This will have let them down and I am genuinely very sorry for that.

The apology to the public comes from one of the most senior officers in Dorset Police after misconduct proceedings against five officers came to an end this week.

An inspector, police constable and former officer were found guilty of gross misconduct, while two further constables admitted misconduct.

The proceedings came to light following an investigation by the force’s professional standards department about alleged incidents of bullying and discriminatory conduct by the officers, who were serving at the time with the Force Support Group (FSG) in Bournemouth.

The misconduct panel ruled that the contents of a WhatsApp group contained sexual, pornographic, misogynistic, homophobic, racist, bullying, abusive, offensive and inappropriate messages.

Temporary Deputy Chief Constable Rachel Farrell told the Daily Echo it had been a “difficult case” for Dorset Police.

“I am appalled by what has happened and the behaviours that have been spoken about throughout the hearings,” T/DCC Farrell said.

“I know this will have shocked and upset our community. We know in order for the community to be confident in policing they need to be able to trust us and think that we act fairly and without discrimination.

“This will have let them down and I am sorry for that, I am genuinely very sorry for that.”

T/DCC Farrell said she was also disappointed for the “vast, vast majority” of Dorset Police employees, who would have been “shocked”, “appalled” and “feel let down” by the behaviour.

Asked about the nature of the content that came to light during the misconduct proceedings, the force’s lead for professional standards said: “It is absolutely shocking and I will not shy away from that. Unfortunately, in policing more generally, nationally, we have seen some of these behaviours.

“To think it has happened in our force as well, clearly we are hugely disappointed about that, but we are absolutely resolutely determined to make sure we do everything we can to stamp this out and to make sure it does not happen again.”

T/DCC Farrell said the force had a scheme called Call It Out, in which officers, staff and volunteers could anonymously report any behaviour which they believe fell below the high standards expected in policing.

The counter corruption unit was committed to carrying out thorough and robust investigations, she said.

There would be training and learning off the back of the case, while the force leader added that Dorset Police had strong standards of vetting along with an equalities, diversity and inclusion strategy.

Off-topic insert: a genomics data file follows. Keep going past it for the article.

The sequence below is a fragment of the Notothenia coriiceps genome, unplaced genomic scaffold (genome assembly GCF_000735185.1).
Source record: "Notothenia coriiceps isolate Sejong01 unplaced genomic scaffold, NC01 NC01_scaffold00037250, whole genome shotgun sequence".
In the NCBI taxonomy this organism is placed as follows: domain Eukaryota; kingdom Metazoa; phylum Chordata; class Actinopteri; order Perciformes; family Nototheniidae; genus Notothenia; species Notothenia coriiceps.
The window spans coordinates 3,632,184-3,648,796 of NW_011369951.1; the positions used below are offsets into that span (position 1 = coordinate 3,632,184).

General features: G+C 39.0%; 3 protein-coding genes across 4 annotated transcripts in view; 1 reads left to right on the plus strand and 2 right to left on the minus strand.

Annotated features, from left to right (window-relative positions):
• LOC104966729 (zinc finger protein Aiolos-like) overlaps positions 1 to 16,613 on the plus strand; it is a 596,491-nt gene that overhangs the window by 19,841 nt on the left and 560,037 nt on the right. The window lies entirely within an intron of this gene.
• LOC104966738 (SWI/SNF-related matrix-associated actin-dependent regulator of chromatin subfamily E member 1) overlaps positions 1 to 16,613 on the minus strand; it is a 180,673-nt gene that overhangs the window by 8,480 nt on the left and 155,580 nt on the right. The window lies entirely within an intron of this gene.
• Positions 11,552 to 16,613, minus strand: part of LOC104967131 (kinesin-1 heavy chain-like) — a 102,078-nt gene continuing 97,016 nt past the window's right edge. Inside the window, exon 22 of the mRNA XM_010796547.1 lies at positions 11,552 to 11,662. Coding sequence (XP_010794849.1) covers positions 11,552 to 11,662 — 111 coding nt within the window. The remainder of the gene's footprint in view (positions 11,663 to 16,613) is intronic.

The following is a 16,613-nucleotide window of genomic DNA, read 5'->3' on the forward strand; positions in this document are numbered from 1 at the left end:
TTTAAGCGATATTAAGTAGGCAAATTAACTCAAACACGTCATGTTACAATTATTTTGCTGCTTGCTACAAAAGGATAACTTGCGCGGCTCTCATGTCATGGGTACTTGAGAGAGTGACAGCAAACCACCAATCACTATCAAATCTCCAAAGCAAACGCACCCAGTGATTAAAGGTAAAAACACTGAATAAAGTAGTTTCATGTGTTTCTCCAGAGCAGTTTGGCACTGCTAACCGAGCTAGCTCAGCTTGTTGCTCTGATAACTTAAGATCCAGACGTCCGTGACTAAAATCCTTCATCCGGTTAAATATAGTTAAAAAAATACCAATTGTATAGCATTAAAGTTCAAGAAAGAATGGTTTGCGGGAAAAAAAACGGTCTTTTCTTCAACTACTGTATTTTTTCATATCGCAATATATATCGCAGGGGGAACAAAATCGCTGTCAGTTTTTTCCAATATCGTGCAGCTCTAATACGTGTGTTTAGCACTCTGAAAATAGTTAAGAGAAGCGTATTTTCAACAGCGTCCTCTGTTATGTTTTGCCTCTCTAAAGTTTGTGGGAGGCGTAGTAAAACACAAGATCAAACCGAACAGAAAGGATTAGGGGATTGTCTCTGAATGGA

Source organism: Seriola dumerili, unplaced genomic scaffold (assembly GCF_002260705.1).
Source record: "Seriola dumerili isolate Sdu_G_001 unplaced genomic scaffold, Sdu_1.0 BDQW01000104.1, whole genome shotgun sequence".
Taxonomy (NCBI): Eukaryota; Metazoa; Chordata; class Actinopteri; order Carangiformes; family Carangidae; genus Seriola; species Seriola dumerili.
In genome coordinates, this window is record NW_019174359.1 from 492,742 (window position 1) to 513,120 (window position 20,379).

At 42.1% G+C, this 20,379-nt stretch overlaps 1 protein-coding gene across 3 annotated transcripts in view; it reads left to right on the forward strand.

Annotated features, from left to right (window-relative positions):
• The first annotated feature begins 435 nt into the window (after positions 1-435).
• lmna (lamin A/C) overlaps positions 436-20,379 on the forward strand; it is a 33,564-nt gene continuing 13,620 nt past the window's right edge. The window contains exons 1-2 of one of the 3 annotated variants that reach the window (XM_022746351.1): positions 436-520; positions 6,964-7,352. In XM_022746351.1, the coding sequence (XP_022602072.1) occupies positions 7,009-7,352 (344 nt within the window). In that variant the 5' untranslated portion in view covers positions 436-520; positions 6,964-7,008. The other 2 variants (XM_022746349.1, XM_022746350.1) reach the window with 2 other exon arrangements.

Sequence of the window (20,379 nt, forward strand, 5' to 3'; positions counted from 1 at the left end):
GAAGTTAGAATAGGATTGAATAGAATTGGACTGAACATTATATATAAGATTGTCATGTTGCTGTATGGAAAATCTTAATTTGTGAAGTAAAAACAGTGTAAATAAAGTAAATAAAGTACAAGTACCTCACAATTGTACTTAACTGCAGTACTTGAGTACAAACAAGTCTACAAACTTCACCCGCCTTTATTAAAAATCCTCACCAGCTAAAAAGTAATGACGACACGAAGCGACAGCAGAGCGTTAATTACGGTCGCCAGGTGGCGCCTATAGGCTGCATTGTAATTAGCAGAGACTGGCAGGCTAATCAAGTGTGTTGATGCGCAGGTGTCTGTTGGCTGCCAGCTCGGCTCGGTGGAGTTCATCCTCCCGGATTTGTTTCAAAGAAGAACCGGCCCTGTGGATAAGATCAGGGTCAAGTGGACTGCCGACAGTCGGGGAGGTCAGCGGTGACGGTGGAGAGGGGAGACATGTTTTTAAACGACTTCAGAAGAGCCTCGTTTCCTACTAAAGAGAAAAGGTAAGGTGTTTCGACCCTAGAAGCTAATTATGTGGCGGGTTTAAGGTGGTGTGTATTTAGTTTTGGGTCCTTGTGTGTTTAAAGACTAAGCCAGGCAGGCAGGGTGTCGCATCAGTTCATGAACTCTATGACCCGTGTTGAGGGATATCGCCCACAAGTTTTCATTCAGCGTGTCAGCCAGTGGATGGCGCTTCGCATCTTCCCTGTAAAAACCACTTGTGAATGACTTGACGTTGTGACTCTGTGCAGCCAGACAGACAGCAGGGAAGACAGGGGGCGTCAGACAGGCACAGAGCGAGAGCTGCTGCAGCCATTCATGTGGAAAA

T/DCC Farrell said it was expected that people in police forces report inappropriate behaviour but added that it took “a lot of courage” for those who reported their concerns to come forward.

Asked if the case would damage public confidence in Dorset Police, T/DCC Farrell said: “I won’t shy away from the fact that of course, this is really difficult for the public to hear and the community to hear what has gone on and it will damage their confidence.

“I hope I can reassure the public. I am not naïve and I am not shying away from what has happened, but I do think this is a small minority of our people.

“We have acted swiftly. Our own people have spoken up and we have taken robust action.”

Inspector Nicholas Mantle, PC Mark Jordan-Gill and former officer Paul Perdrisat were found guilty of gross misconduct.

Inspector Mantle, a sergeant at the time of the allegations who had supervisory responsibility for colleagues in the team, was found to have posted two offensive images on the WhatsApp group, he did not leave the group and he failed to treat members of the public and colleagues with respect and/or courtesy.

The panel also ruled that he breached the standards of professional behaviour concerning equality and diversity by posting one message and failing to challenge derogatory and offensive behaviour of others he supervised. The inspector was dismissed without notice.

The misconduct panel found that PC Jordan-Gill posted inappropriate and offensive messages on the WhatsApp group and did not leave the group even though he was more than likely aware of inappropriate images and messages being posted. PC Jordan-Gill was dismissed without notice.

It was found that Mr Perdrisat was a ‘major contributor’ of the offensive messages and images that were posted in the group. Mr Perdrisat was told he would have been dismissed had he not already resigned.

Inspector Mantle, PC Jordan-Gill and Mr Perdrisat were all placed on the barred list administered by the College of Policing, which means they must not be employed or appointed into policing.

PC Michael Lowther and PC Matthew Young admitted misconduct. PC Lowther, who challenged the behaviour on the WhatsApp group and left the group, was handed a written warning and PC Young, who failed to challenge the other officers but had extremely limited participation in the group, was issued with a final written warning.